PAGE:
It's surprising how instant the effect is – millions of years of evolution have created a beautifully adaptable stereoscopic viewing machine: us. Pop on the correct glasses, look at a 120Hz screen and the brain is fooled into seeing depth. But is it any good?

Initially, there's definitely a sense of euphoria and wonder, as this new 3D realm is revealed. 'Looking into' your favourite game is a great new experience but once you start to play around with different games, it's quickly apparent this isn't a level playing field.

At its best with Left 4 Dead, some primal instinctive part of the brain lights up as you realise you now have depth perception. Zombies flailing towards you suddenly have a natural order and a beauty as they spiral in space with a well-placed shotgun to the head. Blood spurts in awesome Jackson Pollock-esque fashion onto your virtual camera lens that views this apocalyptic world. This is the 3D at its best; it works straight out of the box complimenting the gameplay, even enhancing it.

The crosshair is solid, the effects inhabit real space, the feeling of tangible depth is palpable. Another showcase game is Burnout Paradise. While the immediate sense of space is perhaps less impressive – possibly for the lack of flying zombie corpses – it's intriguing how your eye begins to take new visual cues onboard, focusing on 'distant' junctions, objects and other landmarks seems to make timing turns and strategies easier.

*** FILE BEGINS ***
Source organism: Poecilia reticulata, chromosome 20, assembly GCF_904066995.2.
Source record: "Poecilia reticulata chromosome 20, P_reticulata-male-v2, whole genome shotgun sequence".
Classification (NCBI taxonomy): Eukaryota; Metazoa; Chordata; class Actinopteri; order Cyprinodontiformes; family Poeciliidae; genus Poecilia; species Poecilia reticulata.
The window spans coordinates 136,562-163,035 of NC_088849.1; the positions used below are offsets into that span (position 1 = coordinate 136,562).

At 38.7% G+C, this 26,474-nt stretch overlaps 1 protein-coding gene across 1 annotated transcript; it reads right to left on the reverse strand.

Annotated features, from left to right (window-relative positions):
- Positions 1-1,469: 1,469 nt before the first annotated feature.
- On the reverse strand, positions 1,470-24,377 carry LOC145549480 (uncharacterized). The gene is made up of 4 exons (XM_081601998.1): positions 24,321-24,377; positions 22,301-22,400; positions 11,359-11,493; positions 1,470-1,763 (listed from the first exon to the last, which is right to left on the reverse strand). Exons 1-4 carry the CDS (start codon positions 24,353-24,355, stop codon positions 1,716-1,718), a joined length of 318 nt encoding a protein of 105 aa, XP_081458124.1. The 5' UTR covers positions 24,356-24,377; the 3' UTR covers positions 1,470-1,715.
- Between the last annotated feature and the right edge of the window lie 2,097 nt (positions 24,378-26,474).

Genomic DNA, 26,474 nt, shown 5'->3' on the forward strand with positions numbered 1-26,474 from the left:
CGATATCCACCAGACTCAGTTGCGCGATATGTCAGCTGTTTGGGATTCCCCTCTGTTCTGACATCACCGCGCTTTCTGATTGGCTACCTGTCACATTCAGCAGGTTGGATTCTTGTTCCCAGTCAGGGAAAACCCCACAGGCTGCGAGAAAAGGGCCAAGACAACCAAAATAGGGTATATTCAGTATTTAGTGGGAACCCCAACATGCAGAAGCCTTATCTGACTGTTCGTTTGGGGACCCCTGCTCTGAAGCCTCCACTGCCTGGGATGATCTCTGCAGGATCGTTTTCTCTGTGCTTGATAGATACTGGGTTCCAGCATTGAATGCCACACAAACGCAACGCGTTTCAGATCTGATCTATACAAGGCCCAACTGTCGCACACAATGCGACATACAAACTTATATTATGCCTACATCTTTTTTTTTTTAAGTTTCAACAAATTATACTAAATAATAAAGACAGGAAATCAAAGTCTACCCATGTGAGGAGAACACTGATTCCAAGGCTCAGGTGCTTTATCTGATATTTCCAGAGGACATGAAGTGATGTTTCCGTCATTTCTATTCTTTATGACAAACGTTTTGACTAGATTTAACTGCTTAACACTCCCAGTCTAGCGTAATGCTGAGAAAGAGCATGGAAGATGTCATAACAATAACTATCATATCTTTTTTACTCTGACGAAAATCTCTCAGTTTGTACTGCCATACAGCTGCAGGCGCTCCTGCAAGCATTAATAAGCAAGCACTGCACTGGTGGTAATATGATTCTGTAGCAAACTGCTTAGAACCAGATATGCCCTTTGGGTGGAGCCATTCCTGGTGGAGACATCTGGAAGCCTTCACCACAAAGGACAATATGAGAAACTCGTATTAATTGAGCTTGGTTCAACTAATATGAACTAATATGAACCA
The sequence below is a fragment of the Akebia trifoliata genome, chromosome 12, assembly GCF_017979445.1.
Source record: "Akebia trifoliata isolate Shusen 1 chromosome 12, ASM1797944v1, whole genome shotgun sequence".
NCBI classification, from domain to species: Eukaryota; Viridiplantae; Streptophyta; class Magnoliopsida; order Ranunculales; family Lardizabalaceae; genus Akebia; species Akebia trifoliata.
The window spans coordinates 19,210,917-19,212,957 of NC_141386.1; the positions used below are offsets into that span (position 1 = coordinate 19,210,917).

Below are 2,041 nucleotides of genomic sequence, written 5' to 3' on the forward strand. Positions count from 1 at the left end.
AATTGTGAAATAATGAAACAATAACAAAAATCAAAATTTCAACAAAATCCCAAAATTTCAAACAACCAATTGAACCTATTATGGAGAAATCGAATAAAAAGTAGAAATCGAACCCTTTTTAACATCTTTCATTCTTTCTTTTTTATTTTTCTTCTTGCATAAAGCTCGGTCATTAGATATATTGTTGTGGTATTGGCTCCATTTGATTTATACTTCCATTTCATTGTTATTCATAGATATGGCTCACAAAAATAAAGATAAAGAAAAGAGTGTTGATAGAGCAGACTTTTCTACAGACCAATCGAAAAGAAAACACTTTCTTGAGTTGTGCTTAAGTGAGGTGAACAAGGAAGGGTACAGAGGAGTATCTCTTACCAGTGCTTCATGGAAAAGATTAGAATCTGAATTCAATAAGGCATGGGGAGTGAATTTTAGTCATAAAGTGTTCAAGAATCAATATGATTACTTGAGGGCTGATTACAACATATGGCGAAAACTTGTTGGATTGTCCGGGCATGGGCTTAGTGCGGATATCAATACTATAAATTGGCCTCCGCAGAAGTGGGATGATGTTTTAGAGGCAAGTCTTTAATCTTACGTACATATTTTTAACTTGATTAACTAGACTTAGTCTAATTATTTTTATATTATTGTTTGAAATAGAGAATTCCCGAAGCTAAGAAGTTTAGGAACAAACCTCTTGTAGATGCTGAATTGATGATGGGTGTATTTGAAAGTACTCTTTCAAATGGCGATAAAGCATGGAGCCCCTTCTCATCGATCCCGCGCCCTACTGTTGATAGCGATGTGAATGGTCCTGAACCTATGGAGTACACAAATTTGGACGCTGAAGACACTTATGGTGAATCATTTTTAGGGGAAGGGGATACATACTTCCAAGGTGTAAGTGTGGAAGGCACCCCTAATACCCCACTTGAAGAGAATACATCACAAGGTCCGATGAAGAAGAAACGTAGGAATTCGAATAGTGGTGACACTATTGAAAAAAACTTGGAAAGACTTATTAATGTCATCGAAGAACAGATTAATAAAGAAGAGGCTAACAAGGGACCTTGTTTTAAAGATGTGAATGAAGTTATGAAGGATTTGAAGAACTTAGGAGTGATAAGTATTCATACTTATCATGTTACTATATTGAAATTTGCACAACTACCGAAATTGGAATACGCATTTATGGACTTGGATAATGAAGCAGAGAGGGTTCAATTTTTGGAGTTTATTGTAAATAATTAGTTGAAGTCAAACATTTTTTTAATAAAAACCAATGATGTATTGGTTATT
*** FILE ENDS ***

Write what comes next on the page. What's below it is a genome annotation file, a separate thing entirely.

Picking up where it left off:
My eyes! My eyes!

At its worst, though, it's a frustrating mess. A crosshair that makes you feel you've drunk five pints, constant ghosting from lights and effects, while struggling to make the stereo effect work at all without inducing eye-strain. Somewhat akin to magic-eye pictures, it's an effect that you gradually get more and more used to or not at all.

But the title we tried that should win a special award for being most migraine-inducing is perhaps Fallout 3. We staggered from Vault 101 euphorically looking towards what we expected to be some soul-lifting panorama of post-apocalyptic destruction, to be greeted by the same old flat view with a 'scenic overlook' sign poking out in the foreground. Hardly awe-inspiring compared to the first time we gazed around that view on a 2D screen. While at other times it feels like you're watching Chinese shadow theatre with cutouts held at different depths.

You feel this is the last trick Nvidia has to pull out of the 3D hat. As with SLI and physics processing it's another wait-and-see technology. There's promise in there, but little currently really delivers. The best description of it is as a £150 novelty, it's cute for half-an-hour and then…

Perhaps if there was head tracking, like we've seen created with the reverse Wii controller hack, that would add the extra immersion that these glasses are crying out for. As it is, until games are directly written for the system they're not much more than an expensive novelty. A shame: as they do a good job of oozing great potential.